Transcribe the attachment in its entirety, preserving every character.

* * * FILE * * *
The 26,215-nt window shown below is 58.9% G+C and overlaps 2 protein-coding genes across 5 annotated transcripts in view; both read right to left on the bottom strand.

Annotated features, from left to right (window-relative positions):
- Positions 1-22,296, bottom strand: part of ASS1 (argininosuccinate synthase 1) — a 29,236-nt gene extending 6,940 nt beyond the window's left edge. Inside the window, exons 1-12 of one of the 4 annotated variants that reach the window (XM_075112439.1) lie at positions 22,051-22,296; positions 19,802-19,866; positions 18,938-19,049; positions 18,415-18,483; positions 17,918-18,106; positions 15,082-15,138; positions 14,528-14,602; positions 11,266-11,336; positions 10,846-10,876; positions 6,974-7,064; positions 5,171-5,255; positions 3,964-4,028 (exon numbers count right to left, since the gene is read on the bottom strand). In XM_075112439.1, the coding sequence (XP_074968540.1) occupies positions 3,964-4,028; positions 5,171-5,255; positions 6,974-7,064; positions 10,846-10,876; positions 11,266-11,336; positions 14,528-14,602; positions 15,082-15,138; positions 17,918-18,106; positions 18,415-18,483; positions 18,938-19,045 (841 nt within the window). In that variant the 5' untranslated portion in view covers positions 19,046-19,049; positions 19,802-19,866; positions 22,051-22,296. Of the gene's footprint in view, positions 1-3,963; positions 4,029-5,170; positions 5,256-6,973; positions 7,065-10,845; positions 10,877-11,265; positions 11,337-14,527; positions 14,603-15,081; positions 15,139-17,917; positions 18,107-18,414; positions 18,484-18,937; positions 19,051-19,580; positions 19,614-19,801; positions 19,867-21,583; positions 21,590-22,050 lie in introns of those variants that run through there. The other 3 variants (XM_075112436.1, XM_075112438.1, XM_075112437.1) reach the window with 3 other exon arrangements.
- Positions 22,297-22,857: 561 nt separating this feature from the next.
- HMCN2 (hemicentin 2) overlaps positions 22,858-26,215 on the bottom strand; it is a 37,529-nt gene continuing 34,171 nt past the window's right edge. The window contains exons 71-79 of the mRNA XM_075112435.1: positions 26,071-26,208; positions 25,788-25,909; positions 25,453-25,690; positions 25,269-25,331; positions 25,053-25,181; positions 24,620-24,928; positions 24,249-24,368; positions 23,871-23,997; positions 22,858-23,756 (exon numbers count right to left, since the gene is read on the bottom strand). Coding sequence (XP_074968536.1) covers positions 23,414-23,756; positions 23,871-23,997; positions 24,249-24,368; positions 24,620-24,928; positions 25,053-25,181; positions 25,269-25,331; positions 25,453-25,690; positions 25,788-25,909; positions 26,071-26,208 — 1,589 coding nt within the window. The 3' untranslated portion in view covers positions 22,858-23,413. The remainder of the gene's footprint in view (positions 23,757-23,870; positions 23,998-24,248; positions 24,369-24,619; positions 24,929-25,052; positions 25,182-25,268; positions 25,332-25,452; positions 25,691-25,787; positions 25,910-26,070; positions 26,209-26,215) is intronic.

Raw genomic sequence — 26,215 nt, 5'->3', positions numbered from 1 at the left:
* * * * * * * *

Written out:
The 26,215-nt window shown below is 58.9% G+C and overlaps 2 protein-coding genes across 5 annotated transcripts in view; both read right to left on the bottom strand.

Annotated features, from left to right (window-relative positions):
- Positions 1-22,296, bottom strand: part of ASS1 (argininosuccinate synthase 1) — a 29,236-nt gene extending 6,940 nt beyond the window's left edge. Inside the window, exons 1-12 of one of the 4 annotated variants that reach the window (XM_075112439.1) lie at positions 22,051-22,296; positions 19,802-19,866; positions 18,938-19,049; positions 18,415-18,483; positions 17,918-18,106; positions 15,082-15,138; positions 14,528-14,602; positions 11,266-11,336; positions 10,846-10,876; positions 6,974-7,064; positions 5,171-5,255; positions 3,964-4,028 (exon numbers count right to left, since the gene is read on the bottom strand). In XM_075112439.1, the coding sequence (XP_074968540.1) occupies positions 3,964-4,028; positions 5,171-5,255; positions 6,974-7,064; positions 10,846-10,876; positions 11,266-11,336; positions 14,528-14,602; positions 15,082-15,138; positions 17,918-18,106; positions 18,415-18,483; positions 18,938-19,045 (841 nt within the window). In that variant the 5' untranslated portion in view covers positions 19,046-19,049; positions 19,802-19,866; positions 22,051-22,296. Of the gene's footprint in view, positions 1-3,963; positions 4,029-5,170; positions 5,256-6,973; positions 7,065-10,845; positions 10,877-11,265; positions 11,337-14,527; positions 14,603-15,081; positions 15,139-17,917; positions 18,107-18,414; positions 18,484-18,937; positions 19,051-19,580; positions 19,614-19,801; positions 19,867-21,583; positions 21,590-22,050 lie in introns of those variants that run through there. The other 3 variants (XM_075112436.1, XM_075112438.1, XM_075112437.1) reach the window with 3 other exon arrangements.
- Positions 22,297-22,857: 561 nt separating this feature from the next.
- HMCN2 (hemicentin 2) overlaps positions 22,858-26,215 on the bottom strand; it is a 37,529-nt gene continuing 34,171 nt past the window's right edge. The window contains exons 71-79 of the mRNA XM_075112435.1: positions 26,071-26,208; positions 25,788-25,909; positions 25,453-25,690; positions 25,269-25,331; positions 25,053-25,181; positions 24,620-24,928; positions 24,249-24,368; positions 23,871-23,997; positions 22,858-23,756 (exon numbers count right to left, since the gene is read on the bottom strand). Coding sequence (XP_074968536.1) covers positions 23,414-23,756; positions 23,871-23,997; positions 24,249-24,368; positions 24,620-24,928; positions 25,053-25,181; positions 25,269-25,331; positions 25,453-25,690; positions 25,788-25,909; positions 26,071-26,208 — 1,589 coding nt within the window. The 3' untranslated portion in view covers positions 22,858-23,413. The remainder of the gene's footprint in view (positions 23,757-23,870; positions 23,998-24,248; positions 24,369-24,619; positions 24,929-25,052; positions 25,182-25,268; positions 25,332-25,452; positions 25,691-25,787; positions 25,910-26,070; positions 26,209-26,215) is intronic.

Raw genomic sequence — 26,215 nt, 5'->3', positions numbered from 1 at the left: